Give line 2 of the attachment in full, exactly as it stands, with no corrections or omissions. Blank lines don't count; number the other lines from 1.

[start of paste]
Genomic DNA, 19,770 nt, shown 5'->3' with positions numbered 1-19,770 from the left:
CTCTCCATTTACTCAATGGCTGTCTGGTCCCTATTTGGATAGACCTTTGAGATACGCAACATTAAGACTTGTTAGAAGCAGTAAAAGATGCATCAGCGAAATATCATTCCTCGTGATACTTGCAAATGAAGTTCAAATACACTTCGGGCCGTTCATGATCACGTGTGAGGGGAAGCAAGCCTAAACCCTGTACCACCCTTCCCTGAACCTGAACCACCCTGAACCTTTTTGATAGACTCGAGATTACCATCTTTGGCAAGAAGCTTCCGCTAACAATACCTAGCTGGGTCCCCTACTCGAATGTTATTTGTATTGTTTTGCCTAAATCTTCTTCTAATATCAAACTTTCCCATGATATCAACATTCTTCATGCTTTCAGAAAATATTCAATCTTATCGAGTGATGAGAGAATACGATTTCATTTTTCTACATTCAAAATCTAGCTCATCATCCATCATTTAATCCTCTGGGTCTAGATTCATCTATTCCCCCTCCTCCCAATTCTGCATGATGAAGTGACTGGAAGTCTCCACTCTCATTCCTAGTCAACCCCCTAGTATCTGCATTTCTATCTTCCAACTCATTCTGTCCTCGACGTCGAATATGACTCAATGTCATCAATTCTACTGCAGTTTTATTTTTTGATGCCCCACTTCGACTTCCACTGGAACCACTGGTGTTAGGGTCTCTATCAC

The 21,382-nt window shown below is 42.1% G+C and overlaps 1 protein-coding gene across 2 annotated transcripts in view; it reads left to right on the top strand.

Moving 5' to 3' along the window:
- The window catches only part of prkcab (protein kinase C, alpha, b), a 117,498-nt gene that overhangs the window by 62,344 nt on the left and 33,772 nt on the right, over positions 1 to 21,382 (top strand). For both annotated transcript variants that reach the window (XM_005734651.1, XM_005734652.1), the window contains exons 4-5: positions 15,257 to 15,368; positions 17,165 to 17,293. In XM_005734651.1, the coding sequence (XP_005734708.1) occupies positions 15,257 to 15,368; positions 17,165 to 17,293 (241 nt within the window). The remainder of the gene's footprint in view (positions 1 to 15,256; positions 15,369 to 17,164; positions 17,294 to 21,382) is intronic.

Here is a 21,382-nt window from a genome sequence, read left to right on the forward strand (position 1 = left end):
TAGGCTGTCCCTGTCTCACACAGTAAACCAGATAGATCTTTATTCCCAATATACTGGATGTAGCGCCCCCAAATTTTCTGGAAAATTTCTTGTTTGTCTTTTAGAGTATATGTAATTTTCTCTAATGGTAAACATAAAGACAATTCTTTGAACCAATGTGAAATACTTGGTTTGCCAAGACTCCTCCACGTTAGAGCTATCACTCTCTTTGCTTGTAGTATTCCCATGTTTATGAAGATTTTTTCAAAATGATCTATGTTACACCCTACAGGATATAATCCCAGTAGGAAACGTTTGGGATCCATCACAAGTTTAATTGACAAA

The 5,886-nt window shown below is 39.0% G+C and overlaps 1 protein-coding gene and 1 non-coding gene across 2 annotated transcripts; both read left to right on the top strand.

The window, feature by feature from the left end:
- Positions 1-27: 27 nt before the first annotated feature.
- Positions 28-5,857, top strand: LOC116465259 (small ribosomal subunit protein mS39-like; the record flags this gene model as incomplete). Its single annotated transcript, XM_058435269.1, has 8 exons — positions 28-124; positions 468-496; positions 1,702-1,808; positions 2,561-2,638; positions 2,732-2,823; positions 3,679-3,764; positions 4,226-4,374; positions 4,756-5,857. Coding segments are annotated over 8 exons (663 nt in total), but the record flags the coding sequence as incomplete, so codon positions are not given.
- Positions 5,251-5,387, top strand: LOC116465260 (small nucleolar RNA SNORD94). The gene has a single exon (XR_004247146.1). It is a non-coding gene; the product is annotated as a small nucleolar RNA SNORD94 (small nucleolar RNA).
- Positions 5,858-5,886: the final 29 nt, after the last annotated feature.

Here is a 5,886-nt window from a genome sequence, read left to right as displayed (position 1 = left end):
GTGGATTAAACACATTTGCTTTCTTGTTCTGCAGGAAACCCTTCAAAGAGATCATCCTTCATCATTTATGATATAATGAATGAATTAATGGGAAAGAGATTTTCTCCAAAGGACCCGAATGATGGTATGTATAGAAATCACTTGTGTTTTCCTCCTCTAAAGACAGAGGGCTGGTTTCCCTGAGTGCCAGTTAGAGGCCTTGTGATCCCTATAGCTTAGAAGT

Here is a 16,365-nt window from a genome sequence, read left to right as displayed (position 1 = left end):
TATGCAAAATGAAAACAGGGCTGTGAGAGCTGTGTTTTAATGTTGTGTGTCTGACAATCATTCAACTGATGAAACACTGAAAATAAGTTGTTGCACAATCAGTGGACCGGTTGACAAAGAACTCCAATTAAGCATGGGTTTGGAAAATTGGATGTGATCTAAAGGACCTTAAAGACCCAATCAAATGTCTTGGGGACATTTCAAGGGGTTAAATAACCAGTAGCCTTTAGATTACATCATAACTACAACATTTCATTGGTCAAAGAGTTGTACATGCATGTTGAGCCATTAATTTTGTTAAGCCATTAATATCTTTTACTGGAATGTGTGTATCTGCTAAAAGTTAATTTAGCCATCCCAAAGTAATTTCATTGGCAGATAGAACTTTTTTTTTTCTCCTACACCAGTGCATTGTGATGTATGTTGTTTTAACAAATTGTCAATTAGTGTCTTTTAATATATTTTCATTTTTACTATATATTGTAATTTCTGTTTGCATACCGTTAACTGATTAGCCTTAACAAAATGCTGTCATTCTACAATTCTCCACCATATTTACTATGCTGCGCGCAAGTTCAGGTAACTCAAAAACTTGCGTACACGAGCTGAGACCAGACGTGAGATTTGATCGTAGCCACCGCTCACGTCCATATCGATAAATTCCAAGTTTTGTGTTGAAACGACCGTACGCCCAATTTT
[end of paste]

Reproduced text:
CTCTCCATTTACTCAATGGCTGTCTGGTCCCTATTTGGATAGACCTTTGAGATACGCAACATTAAGACTTGTTAGAAGCAGTAAAAGATGCATCAGCGAAATATCATTCCTCGTGATACTTGCAAATGAAGTTCAAATACACTTCGGGCCGTTCATGATCACGTGTGAGGGGAAGCAAGCCTAAACCCTGTACCACCCTTCCCTGAACCTGAACCACCCTGAACCTTTTTGATAGACTCGAGATTACCATCTTTGGCAAGAAGCTTCCGCTAACAATACCTAGCTGGGTCCCCTACTCGAATGTTATTTGTATTGTTTTGCCTAAATCTTCTTCTAATATCAAACTTTCCCATGATATCAACATTCTTCATGCTTTCAGAAAATATTCAATCTTATCGAGTGATGAGAGAATACGATTTCATTTTTCTACATTCAAAATCTAGCTCATCATCCATCATTTAATCCTCTGGGTCTAGATTCATCTATTCCCCCTCCTCCCAATTCTGCATGATGAAGTGACTGGAAGTCTCCACTCTCATTCCTAGTCAACCCCCTAGTATCTGCATTTCTATCTTCCAACTCATTCTGTCCTCGACGTCGAATATGACTCAATGTCATCAATTCTACTGCAGTTTTATTTTTTGATGCCCCACTTCGACTTCCACTGGAACCACTGGTGTTAGGGTCTCTATCAC